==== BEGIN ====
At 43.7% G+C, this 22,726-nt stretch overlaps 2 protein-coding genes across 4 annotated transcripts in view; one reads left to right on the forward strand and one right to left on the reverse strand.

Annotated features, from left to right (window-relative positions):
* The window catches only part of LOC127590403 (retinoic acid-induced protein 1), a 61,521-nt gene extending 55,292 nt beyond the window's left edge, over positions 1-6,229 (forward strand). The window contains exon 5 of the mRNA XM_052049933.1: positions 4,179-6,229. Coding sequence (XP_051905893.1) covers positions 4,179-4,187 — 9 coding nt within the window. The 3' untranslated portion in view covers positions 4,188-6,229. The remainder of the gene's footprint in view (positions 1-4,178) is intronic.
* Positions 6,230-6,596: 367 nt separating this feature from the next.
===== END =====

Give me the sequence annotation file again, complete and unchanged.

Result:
At 43.7% G+C, this 22,726-nt stretch overlaps 2 protein-coding genes across 4 annotated transcripts in view; one reads left to right on the forward strand and one right to left on the reverse strand.

Annotated features, from left to right (window-relative positions):
* The window catches only part of LOC127590403 (retinoic acid-induced protein 1), a 61,521-nt gene extending 55,292 nt beyond the window's left edge, over positions 1-6,229 (forward strand). The window contains exon 5 of the mRNA XM_052049933.1: positions 4,179-6,229. Coding sequence (XP_051905893.1) covers positions 4,179-4,187 — 9 coding nt within the window. The 3' untranslated portion in view covers positions 4,188-6,229. The remainder of the gene's footprint in view (positions 1-4,178) is intronic.
* Positions 6,230-6,596: 367 nt separating this feature from the next.